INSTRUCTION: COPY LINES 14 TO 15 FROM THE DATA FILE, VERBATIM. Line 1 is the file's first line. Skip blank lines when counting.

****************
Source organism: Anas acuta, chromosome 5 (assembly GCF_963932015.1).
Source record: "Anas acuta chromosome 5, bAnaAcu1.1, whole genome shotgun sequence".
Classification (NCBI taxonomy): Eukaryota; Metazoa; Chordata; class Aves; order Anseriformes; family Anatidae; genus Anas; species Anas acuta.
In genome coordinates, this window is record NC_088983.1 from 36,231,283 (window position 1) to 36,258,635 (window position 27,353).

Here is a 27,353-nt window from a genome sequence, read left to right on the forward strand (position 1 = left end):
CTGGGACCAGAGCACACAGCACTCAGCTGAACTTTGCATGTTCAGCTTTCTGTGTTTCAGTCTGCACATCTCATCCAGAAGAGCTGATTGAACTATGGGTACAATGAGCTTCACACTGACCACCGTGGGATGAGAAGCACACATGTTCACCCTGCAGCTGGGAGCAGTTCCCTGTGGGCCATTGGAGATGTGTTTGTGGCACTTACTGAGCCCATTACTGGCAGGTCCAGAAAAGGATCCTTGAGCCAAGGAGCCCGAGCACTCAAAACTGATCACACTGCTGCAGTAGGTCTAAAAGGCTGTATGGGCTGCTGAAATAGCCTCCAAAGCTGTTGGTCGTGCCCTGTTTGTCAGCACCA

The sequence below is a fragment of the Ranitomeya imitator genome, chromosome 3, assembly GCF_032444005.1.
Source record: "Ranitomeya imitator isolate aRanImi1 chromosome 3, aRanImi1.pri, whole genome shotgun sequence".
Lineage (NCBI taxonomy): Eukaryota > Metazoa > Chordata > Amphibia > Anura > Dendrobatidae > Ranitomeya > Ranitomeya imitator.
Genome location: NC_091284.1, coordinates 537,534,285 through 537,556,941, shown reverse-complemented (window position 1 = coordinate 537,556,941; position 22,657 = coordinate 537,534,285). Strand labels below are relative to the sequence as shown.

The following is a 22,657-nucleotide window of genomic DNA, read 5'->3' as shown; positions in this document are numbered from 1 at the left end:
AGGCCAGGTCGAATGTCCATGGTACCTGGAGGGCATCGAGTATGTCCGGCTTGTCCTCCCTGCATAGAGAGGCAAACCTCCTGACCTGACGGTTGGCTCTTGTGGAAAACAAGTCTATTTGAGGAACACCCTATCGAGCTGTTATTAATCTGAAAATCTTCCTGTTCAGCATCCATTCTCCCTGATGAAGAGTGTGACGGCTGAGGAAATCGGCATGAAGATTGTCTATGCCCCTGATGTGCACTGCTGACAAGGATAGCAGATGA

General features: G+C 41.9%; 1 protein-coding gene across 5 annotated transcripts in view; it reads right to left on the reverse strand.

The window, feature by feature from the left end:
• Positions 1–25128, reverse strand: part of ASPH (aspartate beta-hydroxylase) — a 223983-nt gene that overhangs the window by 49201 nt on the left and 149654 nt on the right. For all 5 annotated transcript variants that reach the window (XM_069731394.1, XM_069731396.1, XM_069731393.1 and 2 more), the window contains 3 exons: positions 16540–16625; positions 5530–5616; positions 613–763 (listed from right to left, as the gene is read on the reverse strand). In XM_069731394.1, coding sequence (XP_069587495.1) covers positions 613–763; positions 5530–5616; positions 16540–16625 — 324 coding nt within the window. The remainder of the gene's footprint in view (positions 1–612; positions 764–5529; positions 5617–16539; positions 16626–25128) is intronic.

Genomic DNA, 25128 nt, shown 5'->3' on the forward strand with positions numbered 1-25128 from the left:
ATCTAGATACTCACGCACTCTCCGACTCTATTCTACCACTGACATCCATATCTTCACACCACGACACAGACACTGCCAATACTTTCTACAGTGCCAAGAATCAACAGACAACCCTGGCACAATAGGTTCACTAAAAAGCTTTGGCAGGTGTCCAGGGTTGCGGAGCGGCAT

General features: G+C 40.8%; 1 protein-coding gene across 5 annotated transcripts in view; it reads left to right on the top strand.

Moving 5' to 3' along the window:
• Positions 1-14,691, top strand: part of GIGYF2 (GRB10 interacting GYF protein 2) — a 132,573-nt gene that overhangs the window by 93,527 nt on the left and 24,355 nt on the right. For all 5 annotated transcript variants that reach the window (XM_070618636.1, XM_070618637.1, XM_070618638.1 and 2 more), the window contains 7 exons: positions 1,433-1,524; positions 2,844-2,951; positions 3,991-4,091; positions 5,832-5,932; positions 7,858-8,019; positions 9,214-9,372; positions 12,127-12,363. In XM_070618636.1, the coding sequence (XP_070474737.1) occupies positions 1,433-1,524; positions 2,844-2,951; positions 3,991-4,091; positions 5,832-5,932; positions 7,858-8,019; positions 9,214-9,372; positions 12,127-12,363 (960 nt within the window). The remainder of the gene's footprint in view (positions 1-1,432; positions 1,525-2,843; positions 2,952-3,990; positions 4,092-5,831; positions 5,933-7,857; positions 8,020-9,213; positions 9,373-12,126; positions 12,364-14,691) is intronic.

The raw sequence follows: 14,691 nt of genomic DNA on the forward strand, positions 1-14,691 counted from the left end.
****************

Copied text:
The window, feature by feature from the left end:
• Positions 1–25128, reverse strand: part of ASPH (aspartate beta-hydroxylase) — a 223983-nt gene that overhangs the window by 49201 nt on the left and 149654 nt on the right. For all 5 annotated transcript variants that reach the window (XM_069731394.1, XM_069731396.1, XM_069731393.1 and 2 more), the window contains 3 exons: positions 16540–16625; positions 5530–5616; positions 613–763 (listed from right to left, as the gene is read on the reverse strand). In XM_069731394.1, coding sequence (XP_069587495.1) covers positions 613–763; positions 5530–5616; positions 16540–16625 — 324 coding nt within the window. The remainder of the gene's footprint in view (positions 1–612; positions 764–5529; positions 5617–16539; positions 16626–25128) is intronic.